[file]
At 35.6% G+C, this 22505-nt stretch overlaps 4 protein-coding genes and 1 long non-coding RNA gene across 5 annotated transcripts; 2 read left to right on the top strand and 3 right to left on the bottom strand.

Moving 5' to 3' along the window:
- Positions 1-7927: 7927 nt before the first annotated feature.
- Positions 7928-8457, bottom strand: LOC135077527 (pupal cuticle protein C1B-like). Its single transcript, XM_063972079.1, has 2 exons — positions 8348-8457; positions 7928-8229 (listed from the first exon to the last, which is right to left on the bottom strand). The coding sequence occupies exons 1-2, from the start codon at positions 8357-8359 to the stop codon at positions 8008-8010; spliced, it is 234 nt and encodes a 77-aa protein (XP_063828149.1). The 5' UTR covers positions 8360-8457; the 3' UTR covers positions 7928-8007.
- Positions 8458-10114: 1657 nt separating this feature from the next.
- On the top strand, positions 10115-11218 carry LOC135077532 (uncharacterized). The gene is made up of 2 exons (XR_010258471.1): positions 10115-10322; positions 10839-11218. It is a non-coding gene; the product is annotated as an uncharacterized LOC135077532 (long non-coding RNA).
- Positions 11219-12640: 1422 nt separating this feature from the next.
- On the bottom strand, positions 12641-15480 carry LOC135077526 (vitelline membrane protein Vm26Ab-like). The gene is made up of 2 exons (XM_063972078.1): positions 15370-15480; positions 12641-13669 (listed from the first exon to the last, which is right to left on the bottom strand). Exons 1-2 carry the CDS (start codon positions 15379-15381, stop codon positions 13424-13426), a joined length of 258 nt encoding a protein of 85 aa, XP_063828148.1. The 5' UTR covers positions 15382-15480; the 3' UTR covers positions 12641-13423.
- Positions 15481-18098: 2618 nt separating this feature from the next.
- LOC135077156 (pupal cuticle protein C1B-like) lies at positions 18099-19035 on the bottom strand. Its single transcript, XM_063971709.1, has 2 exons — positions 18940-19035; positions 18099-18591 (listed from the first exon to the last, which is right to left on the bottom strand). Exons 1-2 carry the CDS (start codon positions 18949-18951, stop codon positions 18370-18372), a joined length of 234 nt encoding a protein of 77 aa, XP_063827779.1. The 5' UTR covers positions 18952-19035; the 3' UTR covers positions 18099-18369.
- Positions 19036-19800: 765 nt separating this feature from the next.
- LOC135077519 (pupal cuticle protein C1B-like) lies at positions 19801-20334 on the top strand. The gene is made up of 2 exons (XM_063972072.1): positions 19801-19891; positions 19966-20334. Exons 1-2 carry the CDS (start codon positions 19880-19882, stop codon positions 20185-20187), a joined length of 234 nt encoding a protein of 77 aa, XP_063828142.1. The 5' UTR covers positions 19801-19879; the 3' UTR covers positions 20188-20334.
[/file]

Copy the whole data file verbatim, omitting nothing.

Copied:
At 35.6% G+C, this 22505-nt stretch overlaps 4 protein-coding genes and 1 long non-coding RNA gene across 5 annotated transcripts; 2 read left to right on the top strand and 3 right to left on the bottom strand.

Moving 5' to 3' along the window:
- Positions 1-7927: 7927 nt before the first annotated feature.
- Positions 7928-8457, bottom strand: LOC135077527 (pupal cuticle protein C1B-like). Its single transcript, XM_063972079.1, has 2 exons — positions 8348-8457; positions 7928-8229 (listed from the first exon to the last, which is right to left on the bottom strand). The coding sequence occupies exons 1-2, from the start codon at positions 8357-8359 to the stop codon at positions 8008-8010; spliced, it is 234 nt and encodes a 77-aa protein (XP_063828149.1). The 5' UTR covers positions 8360-8457; the 3' UTR covers positions 7928-8007.
- Positions 8458-10114: 1657 nt separating this feature from the next.
- On the top strand, positions 10115-11218 carry LOC135077532 (uncharacterized). The gene is made up of 2 exons (XR_010258471.1): positions 10115-10322; positions 10839-11218. It is a non-coding gene; the product is annotated as an uncharacterized LOC135077532 (long non-coding RNA).
- Positions 11219-12640: 1422 nt separating this feature from the next.
- On the bottom strand, positions 12641-15480 carry LOC135077526 (vitelline membrane protein Vm26Ab-like). The gene is made up of 2 exons (XM_063972078.1): positions 15370-15480; positions 12641-13669 (listed from the first exon to the last, which is right to left on the bottom strand). Exons 1-2 carry the CDS (start codon positions 15379-15381, stop codon positions 13424-13426), a joined length of 258 nt encoding a protein of 85 aa, XP_063828148.1. The 5' UTR covers positions 15382-15480; the 3' UTR covers positions 12641-13423.
- Positions 15481-18098: 2618 nt separating this feature from the next.
- LOC135077156 (pupal cuticle protein C1B-like) lies at positions 18099-19035 on the bottom strand. Its single transcript, XM_063971709.1, has 2 exons — positions 18940-19035; positions 18099-18591 (listed from the first exon to the last, which is right to left on the bottom strand). Exons 1-2 carry the CDS (start codon positions 18949-18951, stop codon positions 18370-18372), a joined length of 234 nt encoding a protein of 77 aa, XP_063827779.1. The 5' UTR covers positions 18952-19035; the 3' UTR covers positions 18099-18369.
- Positions 19036-19800: 765 nt separating this feature from the next.
- LOC135077519 (pupal cuticle protein C1B-like) lies at positions 19801-20334 on the top strand. The gene is made up of 2 exons (XM_063972072.1): positions 19801-19891; positions 19966-20334. Exons 1-2 carry the CDS (start codon positions 19880-19882, stop codon positions 20185-20187), a joined length of 234 nt encoding a protein of 77 aa, XP_063828142.1. The 5' UTR covers positions 19801-19879; the 3' UTR covers positions 20188-20334.